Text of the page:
Season: Early spring (March through mid-May) and fall (September through October) are the best times of the year to plan a Kokopelli's trip. Temperatures during midsummer can cap 100 degrees, and insects can be bothersome by June. Snow may close high elevation segments during early spring and late fall. Contact the BLM and Forest Service for current trail conditions.

Services: Grand Junction and Moab offer all visitor services, including bike shops. Both cities have medical facilities. Along the route, services are essentially nonexistent. Although Kokopelli's Trail passes near Cisco, this rail-side town site does not offer any services. So, pack in all necessities and pack out all leftovers.

Highlights: Lack of preparedness and lack of water are the two greatest hazards faced on Kokopelli's Trail. Riders should be well equipped both on bike and in support vehicles for all emergencies. Do not skimp on water consumption. The combination of strenuous activity, dry climate, and warm temperatures can cause dehydration and heat exhaustion. Carry sufficient water supplies on the bike and in the vehicle if supported, and be aware of water sources along the route. Conversely, high elevations and cool temperatures can cause hypothermia. Pack along clothes that provide good thermal insulation and that dry fast. Rainstorms may occur, especially at higher elevations, so carry rain gear.
   Portions of the route are rough and technical. Honestly assess both your physical fitness and skill level before you embark on this ride. If you're riding as part of a group, remember the old adage about the weak link in the chain.

Rescue index: Much of Kokopelli's allure lies in its remoteness, which means emergency contacts and assistance are few and far between. A telephone might be found at the Westwater Ranger Station (seasonal) or at a residence in Cisco. The trail crosses several roadways, but motorists are not common. Remember, self-sufficiency is the key. Medical facilities are located in Moab and Grand Junction.

Land status: Bureau of Land Management (Moab Field Office and Grand Junction Field Office), Manti-La Sal National Forest (Moab-Monticello Ranger District), and private property.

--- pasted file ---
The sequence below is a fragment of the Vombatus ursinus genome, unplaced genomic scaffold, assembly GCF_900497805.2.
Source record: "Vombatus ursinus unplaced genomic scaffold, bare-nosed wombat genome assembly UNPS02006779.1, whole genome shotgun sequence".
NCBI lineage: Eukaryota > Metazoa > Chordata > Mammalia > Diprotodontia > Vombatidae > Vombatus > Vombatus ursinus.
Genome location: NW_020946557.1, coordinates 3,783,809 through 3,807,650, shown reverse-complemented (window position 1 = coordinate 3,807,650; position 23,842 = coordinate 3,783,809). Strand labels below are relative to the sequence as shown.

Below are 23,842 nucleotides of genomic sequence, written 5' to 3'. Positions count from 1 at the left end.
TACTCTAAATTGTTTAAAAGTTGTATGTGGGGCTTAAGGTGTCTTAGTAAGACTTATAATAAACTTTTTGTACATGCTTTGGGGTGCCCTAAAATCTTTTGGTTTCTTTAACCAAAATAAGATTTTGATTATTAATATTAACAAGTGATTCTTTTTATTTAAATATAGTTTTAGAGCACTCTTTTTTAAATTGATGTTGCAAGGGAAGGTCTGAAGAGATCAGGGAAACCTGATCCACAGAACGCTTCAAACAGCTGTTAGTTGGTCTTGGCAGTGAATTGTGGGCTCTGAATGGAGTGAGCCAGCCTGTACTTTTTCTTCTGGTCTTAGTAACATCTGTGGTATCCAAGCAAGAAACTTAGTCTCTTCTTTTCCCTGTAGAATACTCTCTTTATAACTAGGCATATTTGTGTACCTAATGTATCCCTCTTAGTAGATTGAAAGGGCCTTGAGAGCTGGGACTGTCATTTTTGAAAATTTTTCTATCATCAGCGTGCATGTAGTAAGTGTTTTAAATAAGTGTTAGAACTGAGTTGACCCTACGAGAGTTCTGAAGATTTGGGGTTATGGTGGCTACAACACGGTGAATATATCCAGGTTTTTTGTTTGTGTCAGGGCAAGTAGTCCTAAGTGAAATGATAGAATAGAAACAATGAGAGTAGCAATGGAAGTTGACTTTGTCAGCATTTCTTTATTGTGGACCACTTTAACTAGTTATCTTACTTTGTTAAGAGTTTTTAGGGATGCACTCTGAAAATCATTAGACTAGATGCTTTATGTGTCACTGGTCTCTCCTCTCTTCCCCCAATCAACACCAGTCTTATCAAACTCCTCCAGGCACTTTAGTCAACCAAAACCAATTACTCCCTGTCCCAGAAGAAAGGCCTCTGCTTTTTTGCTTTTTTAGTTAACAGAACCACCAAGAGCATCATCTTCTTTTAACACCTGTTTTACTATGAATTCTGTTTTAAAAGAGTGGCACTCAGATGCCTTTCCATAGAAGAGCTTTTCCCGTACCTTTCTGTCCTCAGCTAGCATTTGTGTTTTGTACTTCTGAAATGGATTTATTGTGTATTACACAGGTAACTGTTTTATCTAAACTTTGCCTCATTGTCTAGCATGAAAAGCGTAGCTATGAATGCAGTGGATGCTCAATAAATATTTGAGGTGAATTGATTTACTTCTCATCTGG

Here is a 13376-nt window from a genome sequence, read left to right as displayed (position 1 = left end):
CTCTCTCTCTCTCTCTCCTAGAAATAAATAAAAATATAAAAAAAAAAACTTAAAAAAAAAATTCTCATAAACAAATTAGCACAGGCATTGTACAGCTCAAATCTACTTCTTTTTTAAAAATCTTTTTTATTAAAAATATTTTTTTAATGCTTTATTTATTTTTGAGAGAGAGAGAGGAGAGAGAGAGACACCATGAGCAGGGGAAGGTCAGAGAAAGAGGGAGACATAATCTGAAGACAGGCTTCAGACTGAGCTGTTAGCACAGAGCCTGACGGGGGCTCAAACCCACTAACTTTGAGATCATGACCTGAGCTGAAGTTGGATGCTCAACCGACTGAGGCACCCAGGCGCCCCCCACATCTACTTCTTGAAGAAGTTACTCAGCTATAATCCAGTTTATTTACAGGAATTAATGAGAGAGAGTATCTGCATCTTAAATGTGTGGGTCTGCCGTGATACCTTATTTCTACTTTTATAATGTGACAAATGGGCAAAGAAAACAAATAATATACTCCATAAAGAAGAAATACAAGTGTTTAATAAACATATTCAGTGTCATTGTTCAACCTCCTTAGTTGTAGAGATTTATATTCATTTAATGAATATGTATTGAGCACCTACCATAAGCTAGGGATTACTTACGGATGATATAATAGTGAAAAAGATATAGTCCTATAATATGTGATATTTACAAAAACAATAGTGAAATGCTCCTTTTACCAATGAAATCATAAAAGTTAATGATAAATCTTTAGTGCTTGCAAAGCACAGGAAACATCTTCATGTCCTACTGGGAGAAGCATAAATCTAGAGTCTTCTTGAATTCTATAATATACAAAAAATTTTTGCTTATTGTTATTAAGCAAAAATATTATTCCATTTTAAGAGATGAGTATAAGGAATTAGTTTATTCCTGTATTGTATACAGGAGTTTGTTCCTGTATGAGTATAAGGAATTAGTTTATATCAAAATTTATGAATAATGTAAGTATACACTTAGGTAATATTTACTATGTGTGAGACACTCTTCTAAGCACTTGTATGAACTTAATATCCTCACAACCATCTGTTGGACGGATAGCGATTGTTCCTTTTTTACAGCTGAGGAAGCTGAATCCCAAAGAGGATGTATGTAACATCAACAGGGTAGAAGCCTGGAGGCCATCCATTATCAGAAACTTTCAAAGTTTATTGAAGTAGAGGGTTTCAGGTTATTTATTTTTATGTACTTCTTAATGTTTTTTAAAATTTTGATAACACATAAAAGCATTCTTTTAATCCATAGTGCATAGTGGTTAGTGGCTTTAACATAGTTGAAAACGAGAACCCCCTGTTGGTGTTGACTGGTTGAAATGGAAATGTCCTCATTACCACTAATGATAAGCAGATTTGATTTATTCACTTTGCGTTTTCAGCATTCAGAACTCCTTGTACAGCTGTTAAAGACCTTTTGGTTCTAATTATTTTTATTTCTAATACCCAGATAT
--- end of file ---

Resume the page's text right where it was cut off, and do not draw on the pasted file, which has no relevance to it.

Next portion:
Maps: USGS (east to west): Mack and Ruby Canyon, Colorado; Bitter Creek Well and Westwater, Utah/Colorado; Agate, Big Triangle, Cisco, Dewey, Blue Chief Mesa, Fisher Valley, Mount Waas, Warner Lake, Rill Creek, and Moab, Utah; USGS 1:100,000 scale topographic series: Grand Junction, Colorado; Westwater and Moab, Utah.

Access: Eastern Trailhead (Loma): From Interstate 70, take Exit 15 for Loma, cross to the south, and turn east away from the Port of Entry. The Loma Boat Launch (parking area) is a short distance down the gravel road.
   Western Trailhead (Slickrock Bike Trail, Moab): From the intersection of Main and Center Streets, travel east to 400 East and turn right. Turn left after 0.4 mile on Mill Creek Drive; then 0.5 mile farther, stay straight on Sand Flats Road (near the cemetery) where Mill Creek bends right/south. The Slickrock Bike Trail parking area is 0.7 mile past the Sand Flats Recreation Area entrance station (fee required).
   Rabbit Valley (Section 1 to 2): From I-70, take Exit 2 (Colorado) for Rabbit Valley and look for the parking area in just under 0.3 mile. The trail enters a bit farther down the road.
   Cisco Boat Landing (Section 2 to 3): From I-70, take Exit 202 (Utah) and follow Utah State Highway 128. (Exit 212 provides access via a gravel road.) Where the highway turns right to Moab, continue straight for Cisco. Turn right on Pumphouse Road upon entering Cisco and after 2.8 miles fork left at a junction signed for Cisco Boat Landing and Fish Ford. Travel 0.9 mile, cross the bridge, and fork left away from the boat launch which is to the right. Park in the area provided west of the cattle guard. From Moab, travel 43 miles on UT 128 to Cisco and proceed as above.
   Dewey Bridge (Section 3 to 4): Follow the access for Cisco but continue south on UT 128 toward Moab for 12 miles to the Colorado River crossing. Dewey Bridge is about 28 miles northeast along UT 128 from the intersection with U.S. Highway 191 just north of Moab.
   Fisher Valley (Section 4 to 5): Access is via the Onion Creek Road off UT 128 located 10 miles southwest of Dewey Bridge or 18 miles northeast of the intersection with US 191 just north of Moab. This 10-mile-long access road crosses Onion Creek two dozen times and may not be suitable for passenger cars. Alternate access is by way of Castle Valley.
   Castle Valley (section 5 to 6) The Castle Valley Road turns south from UT 128 about 15 miles southwest of the Dewey Bridge or 13 miles from the intersection with US 191 just north of Moab. Take the Castle Valley Road 11.5 miles to the junction of the paved La Sal Mountain Loop Road (right) and the Castleton Gateway Road (left). Kokopelli's Trail intersects the Castleton Gateway Road (Section 5) at the head of Fisher Valley about 8 miles to the left/east.
   Sources of additional information: Colorado Plateau Mountain Bike Trail Association (COPMOBA) (See Appendix B).